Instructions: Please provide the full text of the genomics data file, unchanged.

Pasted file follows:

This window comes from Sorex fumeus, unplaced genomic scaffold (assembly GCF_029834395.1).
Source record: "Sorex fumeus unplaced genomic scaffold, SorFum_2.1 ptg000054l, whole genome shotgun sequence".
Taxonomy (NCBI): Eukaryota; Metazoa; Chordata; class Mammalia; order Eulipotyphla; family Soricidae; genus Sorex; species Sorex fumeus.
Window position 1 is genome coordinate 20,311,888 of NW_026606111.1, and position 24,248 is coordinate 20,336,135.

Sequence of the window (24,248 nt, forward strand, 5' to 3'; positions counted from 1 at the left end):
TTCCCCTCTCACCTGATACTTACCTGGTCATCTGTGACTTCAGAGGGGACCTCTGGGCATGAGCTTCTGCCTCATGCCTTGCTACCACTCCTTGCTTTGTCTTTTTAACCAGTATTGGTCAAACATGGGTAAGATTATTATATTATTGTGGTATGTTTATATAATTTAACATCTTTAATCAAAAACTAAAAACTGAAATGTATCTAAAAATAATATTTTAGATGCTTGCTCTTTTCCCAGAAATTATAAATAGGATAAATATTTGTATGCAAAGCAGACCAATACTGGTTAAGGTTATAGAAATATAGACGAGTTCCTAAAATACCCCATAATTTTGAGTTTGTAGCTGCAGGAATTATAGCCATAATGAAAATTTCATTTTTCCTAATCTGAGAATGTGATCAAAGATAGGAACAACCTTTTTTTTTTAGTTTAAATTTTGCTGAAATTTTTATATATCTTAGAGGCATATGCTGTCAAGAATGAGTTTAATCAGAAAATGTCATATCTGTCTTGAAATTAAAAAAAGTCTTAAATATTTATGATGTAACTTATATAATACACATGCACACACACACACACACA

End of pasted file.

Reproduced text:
This window comes from Sorex fumeus, unplaced genomic scaffold (assembly GCF_029834395.1).
Source record: "Sorex fumeus unplaced genomic scaffold, SorFum_2.1 ptg000054l, whole genome shotgun sequence".
Taxonomy (NCBI): Eukaryota; Metazoa; Chordata; class Mammalia; order Eulipotyphla; family Soricidae; genus Sorex; species Sorex fumeus.
Window position 1 is genome coordinate 20,311,888 of NW_026606111.1, and position 24,248 is coordinate 20,336,135.

Sequence of the window (24,248 nt, forward strand, 5' to 3'; positions counted from 1 at the left end):
TTCCCCTCTCACCTGATACTTACCTGGTCATCTGTGACTTCAGAGGGGACCTCTGGGCATGAGCTTCTGCCTCATGCCTTGCTACCACTCCTTGCTTTGTCTTTTTAACCAGTATTGGTCAAACATGGGTAAGATTATTATATTATTGTGGTATGTTTATATAATTTAACATCTTTAATCAAAAACTAAAAACTGAAATGTATCTAAAAATAATATTTTAGATGCTTGCTCTTTTCCCAGAAATTATAAATAGGATAAATATTTGTATGCAAAGCAGACCAATACTGGTTAAGGTTATAGAAATATAGACGAGTTCCTAAAATACCCCATAATTTTGAGTTTGTAGCTGCAGGAATTATAGCCATAATGAAAATTTCATTTTTCCTAATCTGAGAATGTGATCAAAGATAGGAACAACCTTTTTTTTTTAGTTTAAATTTTGCTGAAATTTTTATATATCTTAGAGGCATATGCTGTCAAGAATGAGTTTAATCAGAAAATGTCATATCTGTCTTGAAATTAAAAAAAGTCTTAAATATTTATGATGTAACTTATATAATACACATGCACACACACACACACACA